Hands down, we love Spain. Hands down, again, Valencia emerged as our favorite city in Spain.
And that isn’t just because of their trademark local drink called Agua de Valencia.
OK, partly because of the drink.
Think Mimosa, but stronger. Agua de Valencia is made with juice from local oranges, fresh squeezed right there at the bar, with a touch of sugar, and generous pours of gin and vodka, and then finished with a few ounces of cava, a sparkling white wine similar to champagne. It is served in a pitcher with large, cylindrical Spanish ice cubes that give it a deep chill after a couple of stirs.
Consumer alert: Agua de Valencia is not a morning drink. In fact, even in the evening, as a cocktail before dinner, it should only be consumed in a very small quantity.
But, oh, it is delicious!
Valencia is a perfect mix of cobblestones, ancient castle walls with parapets, and beautiful old churches, without being totally overrun with tourists. It is a very manageable city — easy to walk and easy to fall in love with.
How is this for brilliant? The river running through Valencia flooded quite badly in 1957, so they rerouted the river entirely outside the city. Then they turned the huge riverbed into a great meandering park. The soil in the riverbed must be very fertile, because the park is filled with beautiful, healthy trees, hedges, playing fields and lawns. The bicycle and pedestrian paths pass under ancient stone bridges, all of them well preserved, that were built across the river, the oldest of them by the Romans. The riverbed park is a magnet for joggers, bikers, soccer players and young lovers out for a stroll. What a wonderful and unusual combination to have a beautiful historic city that also has a huge park area running right down the middle of it.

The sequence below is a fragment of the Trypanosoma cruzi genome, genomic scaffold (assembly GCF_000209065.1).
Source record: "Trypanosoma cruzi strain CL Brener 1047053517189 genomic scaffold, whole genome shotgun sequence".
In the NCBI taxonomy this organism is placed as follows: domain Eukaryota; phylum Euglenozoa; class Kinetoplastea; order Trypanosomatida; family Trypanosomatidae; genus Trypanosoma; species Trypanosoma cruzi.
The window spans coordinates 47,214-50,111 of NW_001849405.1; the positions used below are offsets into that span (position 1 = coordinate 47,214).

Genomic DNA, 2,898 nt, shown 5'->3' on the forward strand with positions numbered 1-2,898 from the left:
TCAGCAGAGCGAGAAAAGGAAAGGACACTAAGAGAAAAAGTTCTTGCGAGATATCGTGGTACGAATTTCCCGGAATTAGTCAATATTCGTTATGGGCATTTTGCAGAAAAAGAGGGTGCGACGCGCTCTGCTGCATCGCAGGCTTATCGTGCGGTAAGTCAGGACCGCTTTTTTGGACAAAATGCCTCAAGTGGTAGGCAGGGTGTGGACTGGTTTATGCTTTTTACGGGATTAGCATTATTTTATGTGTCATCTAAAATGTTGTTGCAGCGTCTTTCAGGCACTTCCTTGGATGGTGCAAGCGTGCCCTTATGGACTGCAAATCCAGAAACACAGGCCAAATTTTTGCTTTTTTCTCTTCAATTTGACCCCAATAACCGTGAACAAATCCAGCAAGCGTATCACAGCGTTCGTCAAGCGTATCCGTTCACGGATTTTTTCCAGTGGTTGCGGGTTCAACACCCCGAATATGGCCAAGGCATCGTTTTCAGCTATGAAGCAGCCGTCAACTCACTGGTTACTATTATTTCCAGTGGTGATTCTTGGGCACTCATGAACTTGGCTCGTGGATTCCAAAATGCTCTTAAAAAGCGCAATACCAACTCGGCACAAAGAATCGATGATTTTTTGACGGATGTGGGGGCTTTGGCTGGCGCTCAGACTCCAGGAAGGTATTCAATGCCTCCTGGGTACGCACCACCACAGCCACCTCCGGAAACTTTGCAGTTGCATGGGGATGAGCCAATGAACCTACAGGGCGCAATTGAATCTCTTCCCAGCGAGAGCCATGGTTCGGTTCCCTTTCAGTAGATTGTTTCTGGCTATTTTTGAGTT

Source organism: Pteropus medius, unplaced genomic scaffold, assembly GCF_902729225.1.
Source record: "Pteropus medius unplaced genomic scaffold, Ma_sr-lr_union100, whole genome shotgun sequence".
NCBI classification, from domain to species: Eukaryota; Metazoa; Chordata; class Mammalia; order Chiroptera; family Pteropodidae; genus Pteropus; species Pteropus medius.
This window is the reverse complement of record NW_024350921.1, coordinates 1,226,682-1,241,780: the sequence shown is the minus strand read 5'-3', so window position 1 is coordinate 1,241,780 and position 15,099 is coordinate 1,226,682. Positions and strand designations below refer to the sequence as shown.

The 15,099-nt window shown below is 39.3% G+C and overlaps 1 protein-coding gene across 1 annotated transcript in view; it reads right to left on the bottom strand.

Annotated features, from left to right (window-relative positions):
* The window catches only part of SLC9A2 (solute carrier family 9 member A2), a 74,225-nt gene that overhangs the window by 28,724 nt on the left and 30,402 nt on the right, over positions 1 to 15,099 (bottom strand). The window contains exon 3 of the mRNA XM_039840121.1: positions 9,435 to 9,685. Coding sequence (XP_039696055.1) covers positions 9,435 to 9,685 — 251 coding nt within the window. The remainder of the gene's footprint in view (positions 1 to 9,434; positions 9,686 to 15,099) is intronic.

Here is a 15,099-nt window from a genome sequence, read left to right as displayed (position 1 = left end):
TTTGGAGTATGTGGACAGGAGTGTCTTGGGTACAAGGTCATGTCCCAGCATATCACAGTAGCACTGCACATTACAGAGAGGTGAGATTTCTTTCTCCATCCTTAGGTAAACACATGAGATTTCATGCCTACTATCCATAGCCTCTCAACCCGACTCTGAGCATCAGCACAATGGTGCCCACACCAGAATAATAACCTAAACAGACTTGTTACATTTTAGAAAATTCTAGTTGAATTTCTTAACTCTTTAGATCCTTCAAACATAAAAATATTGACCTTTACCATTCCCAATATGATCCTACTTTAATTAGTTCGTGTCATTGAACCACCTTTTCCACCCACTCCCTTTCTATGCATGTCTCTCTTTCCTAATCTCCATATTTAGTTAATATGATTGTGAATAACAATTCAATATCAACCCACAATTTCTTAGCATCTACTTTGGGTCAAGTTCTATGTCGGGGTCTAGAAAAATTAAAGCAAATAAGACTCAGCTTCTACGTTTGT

We rented bikes one sunny day and headed out the 13th Century gate of the old walled city for a run down the riverbed toward the sea. What a blast!
Midway we cruised around Valencia’s distinctive modern opera house and science center, also located in the old riverbed.
Eventually the bike trail led us out along the Mediterranean beaches on the southwest side of Valencia. The beaches were expansive, beautiful and uncrowded, and in the sea, stretching for miles, we could see cargo ships lined up ready to enter the Port of Valencia.
Back at the bike rental shop in the historical center, it is a tradition for cyclists to mark the walls in ink with little messages, graffiti style. The walls and ceiling are almost completely covered by writings left by prior customers.
At the end of our perfect day of cycling, we participated in this tradition. Separately one of us signed a wall in the back of the store and the other taller one the ceiling in the front, neither of us realizing the other was doing so. Afterward we discovered that great minds do think alike.